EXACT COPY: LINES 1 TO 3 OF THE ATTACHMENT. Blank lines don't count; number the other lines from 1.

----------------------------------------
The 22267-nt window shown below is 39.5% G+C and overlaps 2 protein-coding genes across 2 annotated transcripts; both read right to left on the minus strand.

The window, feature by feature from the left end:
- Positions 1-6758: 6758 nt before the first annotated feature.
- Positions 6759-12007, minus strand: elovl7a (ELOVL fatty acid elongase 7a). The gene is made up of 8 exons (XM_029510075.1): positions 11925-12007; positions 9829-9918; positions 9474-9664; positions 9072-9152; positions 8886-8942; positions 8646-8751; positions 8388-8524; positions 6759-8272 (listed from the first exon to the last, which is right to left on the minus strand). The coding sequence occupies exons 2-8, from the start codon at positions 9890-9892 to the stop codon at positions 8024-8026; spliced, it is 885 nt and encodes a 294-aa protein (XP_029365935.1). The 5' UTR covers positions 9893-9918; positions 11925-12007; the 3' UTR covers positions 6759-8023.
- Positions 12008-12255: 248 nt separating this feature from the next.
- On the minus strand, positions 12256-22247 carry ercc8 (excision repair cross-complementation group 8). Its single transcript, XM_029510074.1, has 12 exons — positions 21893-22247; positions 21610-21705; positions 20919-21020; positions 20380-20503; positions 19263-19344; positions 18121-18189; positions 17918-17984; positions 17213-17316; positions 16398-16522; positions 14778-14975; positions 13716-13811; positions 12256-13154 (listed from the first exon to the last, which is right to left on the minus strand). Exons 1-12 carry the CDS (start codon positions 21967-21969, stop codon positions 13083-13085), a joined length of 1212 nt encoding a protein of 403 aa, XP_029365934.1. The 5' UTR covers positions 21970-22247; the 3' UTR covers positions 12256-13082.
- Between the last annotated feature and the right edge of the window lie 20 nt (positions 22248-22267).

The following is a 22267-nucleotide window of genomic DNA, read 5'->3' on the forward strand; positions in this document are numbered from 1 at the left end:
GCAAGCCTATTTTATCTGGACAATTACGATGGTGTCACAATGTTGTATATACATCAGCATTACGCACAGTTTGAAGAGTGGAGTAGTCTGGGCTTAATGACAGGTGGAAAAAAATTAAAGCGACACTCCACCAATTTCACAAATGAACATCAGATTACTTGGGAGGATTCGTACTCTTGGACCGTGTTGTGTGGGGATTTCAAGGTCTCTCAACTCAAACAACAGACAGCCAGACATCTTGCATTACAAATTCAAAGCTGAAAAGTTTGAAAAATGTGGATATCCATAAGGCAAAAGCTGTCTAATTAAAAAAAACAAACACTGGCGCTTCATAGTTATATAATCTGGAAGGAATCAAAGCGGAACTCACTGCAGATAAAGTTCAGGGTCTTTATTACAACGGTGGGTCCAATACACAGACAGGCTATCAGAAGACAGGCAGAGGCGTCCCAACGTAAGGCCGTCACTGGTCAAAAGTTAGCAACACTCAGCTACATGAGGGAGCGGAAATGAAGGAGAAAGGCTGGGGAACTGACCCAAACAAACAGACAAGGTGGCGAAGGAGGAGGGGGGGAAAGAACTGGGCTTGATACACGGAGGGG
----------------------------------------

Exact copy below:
The 22267-nt window shown below is 39.5% G+C and overlaps 2 protein-coding genes across 2 annotated transcripts; both read right to left on the minus strand.

The window, feature by feature from the left end:
- Positions 1-6758: 6758 nt before the first annotated feature.